Rural Downtowns as Vibrant Third Places

These last two years have taken a toll on retail establishments. Small retail businesses, particularly those which focus on selling non-essential items, or competing on service and experience rather than price (basically doing all the things we’ve been telling them to do) have been particularly hard hit as consumers tighten their belts and count their pennies. The Labor Dept. reports that an additional 85,000 jobs were lost in December and that national unemployment remains around 10.0%. Not good statistics for anyone hoping consumer spending will bring us out of the recession. Consumer optimism may indeed be improving, Wall Street may be improving; however, people still have to have money to spend money.

As I watch rural communities struggle with how to revitalize downtowns, I become more and more convinced that we need to take another look at the questions we are asking. We need to go all the way back to the original “why”. “Why go downtown?” Not why shop downtown vs Walmart or the strip mall, but simply “why go downtown?” When I do follow-up survey work with local constituents the “because” is the interesting part of the question’s answer.

Fr’instance, when talking to a local trustee at a community I was working in he insisted that a particular building needed to be refurbished and a restaurant tenant needed to be found. When I pointed out that that particular building was far from the vibrant corners of the street and that rents for the building were higher than those in a nearby more populous community, he countered with: “When I was in high school, this is where everything in town happened. People came in from the country to get together and hear the bands. Weddings were held here. It was the spot in town where everyone came together.”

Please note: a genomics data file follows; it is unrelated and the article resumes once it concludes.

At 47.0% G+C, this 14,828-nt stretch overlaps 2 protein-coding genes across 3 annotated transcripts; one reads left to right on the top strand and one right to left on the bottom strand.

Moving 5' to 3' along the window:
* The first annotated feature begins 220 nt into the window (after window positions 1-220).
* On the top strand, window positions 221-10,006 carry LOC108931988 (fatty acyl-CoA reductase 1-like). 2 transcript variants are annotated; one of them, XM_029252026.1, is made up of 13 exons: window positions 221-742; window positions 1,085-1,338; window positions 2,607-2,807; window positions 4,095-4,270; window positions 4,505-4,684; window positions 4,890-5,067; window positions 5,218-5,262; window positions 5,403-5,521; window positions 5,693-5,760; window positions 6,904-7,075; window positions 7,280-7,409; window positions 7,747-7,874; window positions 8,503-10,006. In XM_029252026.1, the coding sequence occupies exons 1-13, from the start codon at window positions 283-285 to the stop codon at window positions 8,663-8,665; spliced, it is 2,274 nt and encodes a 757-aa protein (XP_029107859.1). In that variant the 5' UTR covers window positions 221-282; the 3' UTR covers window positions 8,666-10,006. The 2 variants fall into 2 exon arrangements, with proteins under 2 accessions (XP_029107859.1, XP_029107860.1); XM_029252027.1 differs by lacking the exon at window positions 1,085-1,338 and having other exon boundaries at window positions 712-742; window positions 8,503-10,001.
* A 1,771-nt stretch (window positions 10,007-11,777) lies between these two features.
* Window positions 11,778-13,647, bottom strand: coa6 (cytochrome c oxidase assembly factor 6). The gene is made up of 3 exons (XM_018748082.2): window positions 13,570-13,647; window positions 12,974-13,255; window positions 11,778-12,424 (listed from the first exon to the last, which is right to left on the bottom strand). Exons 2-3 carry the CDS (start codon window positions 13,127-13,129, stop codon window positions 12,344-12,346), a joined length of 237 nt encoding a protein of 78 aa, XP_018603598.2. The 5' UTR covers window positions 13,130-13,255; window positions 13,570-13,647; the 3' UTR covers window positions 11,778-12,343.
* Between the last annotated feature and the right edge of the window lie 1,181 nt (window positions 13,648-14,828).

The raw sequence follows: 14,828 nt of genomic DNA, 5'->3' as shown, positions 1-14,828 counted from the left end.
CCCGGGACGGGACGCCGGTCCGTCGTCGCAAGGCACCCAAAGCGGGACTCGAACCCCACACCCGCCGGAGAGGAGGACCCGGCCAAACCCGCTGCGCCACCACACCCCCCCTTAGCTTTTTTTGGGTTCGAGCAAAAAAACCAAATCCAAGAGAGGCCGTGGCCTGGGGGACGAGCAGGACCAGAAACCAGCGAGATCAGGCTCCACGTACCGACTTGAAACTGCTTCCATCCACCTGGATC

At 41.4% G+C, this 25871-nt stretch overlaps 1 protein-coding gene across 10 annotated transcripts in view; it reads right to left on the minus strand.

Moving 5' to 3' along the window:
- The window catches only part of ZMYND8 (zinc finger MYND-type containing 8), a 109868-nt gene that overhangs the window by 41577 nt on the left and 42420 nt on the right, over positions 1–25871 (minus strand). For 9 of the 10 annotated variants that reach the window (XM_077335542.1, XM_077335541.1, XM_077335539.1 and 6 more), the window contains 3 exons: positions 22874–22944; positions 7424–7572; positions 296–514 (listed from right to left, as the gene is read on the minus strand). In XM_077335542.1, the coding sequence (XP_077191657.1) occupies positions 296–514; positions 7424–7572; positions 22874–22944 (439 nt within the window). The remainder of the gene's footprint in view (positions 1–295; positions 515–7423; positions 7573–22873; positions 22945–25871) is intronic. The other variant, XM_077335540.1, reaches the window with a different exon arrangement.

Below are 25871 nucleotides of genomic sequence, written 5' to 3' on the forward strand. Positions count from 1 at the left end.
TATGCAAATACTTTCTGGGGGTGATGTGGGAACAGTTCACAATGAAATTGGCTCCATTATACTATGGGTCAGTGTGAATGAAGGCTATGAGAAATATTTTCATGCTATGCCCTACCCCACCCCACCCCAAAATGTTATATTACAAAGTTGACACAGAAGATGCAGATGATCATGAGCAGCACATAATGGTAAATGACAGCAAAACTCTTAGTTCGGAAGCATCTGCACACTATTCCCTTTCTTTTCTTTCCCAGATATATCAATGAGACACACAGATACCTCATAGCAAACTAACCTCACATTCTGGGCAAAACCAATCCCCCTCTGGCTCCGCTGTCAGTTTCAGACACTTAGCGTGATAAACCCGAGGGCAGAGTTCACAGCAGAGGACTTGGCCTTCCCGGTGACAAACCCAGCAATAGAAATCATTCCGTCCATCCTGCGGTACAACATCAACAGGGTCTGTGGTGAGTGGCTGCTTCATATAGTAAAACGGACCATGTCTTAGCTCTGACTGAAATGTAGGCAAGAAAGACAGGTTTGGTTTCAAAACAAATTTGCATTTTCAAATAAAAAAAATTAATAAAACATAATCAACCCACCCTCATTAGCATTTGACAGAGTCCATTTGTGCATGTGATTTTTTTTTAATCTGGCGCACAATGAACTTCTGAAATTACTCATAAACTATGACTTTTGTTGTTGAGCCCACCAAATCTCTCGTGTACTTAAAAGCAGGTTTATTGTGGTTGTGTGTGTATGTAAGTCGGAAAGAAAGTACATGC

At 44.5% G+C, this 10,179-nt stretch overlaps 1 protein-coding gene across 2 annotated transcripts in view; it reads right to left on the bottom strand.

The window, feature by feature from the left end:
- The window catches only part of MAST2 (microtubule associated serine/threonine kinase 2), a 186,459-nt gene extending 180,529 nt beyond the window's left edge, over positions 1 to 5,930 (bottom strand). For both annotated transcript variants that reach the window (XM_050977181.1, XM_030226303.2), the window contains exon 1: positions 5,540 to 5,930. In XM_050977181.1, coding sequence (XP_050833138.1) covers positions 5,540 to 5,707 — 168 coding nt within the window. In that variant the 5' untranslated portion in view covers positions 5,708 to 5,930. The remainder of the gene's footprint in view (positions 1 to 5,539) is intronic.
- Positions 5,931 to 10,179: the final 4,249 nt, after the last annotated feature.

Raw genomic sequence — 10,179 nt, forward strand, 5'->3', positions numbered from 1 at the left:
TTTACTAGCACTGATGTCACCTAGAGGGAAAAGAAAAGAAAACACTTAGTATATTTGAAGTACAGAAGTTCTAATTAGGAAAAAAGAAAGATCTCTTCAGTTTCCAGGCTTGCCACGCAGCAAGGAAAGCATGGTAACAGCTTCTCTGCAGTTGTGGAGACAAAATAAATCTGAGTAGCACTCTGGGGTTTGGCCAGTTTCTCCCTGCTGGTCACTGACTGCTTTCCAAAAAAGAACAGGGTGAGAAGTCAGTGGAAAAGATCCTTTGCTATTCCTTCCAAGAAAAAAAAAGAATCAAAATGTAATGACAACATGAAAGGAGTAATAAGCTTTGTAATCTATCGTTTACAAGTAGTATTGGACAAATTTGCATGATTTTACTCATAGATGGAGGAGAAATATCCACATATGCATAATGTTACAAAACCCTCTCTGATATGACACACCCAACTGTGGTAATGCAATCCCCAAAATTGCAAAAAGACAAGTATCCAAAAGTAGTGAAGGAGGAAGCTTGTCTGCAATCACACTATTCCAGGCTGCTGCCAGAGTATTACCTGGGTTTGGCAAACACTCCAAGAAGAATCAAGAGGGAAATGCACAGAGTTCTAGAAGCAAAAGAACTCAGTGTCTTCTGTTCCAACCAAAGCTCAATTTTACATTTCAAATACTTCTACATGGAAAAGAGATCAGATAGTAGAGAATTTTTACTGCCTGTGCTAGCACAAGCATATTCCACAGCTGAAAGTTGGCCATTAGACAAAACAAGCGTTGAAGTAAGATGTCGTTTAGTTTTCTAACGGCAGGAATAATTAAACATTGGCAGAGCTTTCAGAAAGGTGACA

He was describing the community’s third place. [the first place is where you live, the second where you work, the third where you gather] What we need to understand is what functions as third places in this community today and how foster that in the downtown. People may continue to go elsewhere to shop for low prices, parking convenience, whatever, but where and why do they gather?

This is a conversation I will be watching. What about your community? What are third places that work for you?

One thought on “Rural Downtowns as Vibrant Third Places”

  1. Great point. Times change, and so do third places. I think it takes owners/managers who are good at engaging people in conversation and make customers feel special.

What do you think?

Fill in your details below or click an icon to log in: Logo

You are commenting using your account. Log Out /  Change )

Facebook photo

You are commenting using your Facebook account. Log Out /  Change )

Connecting to %s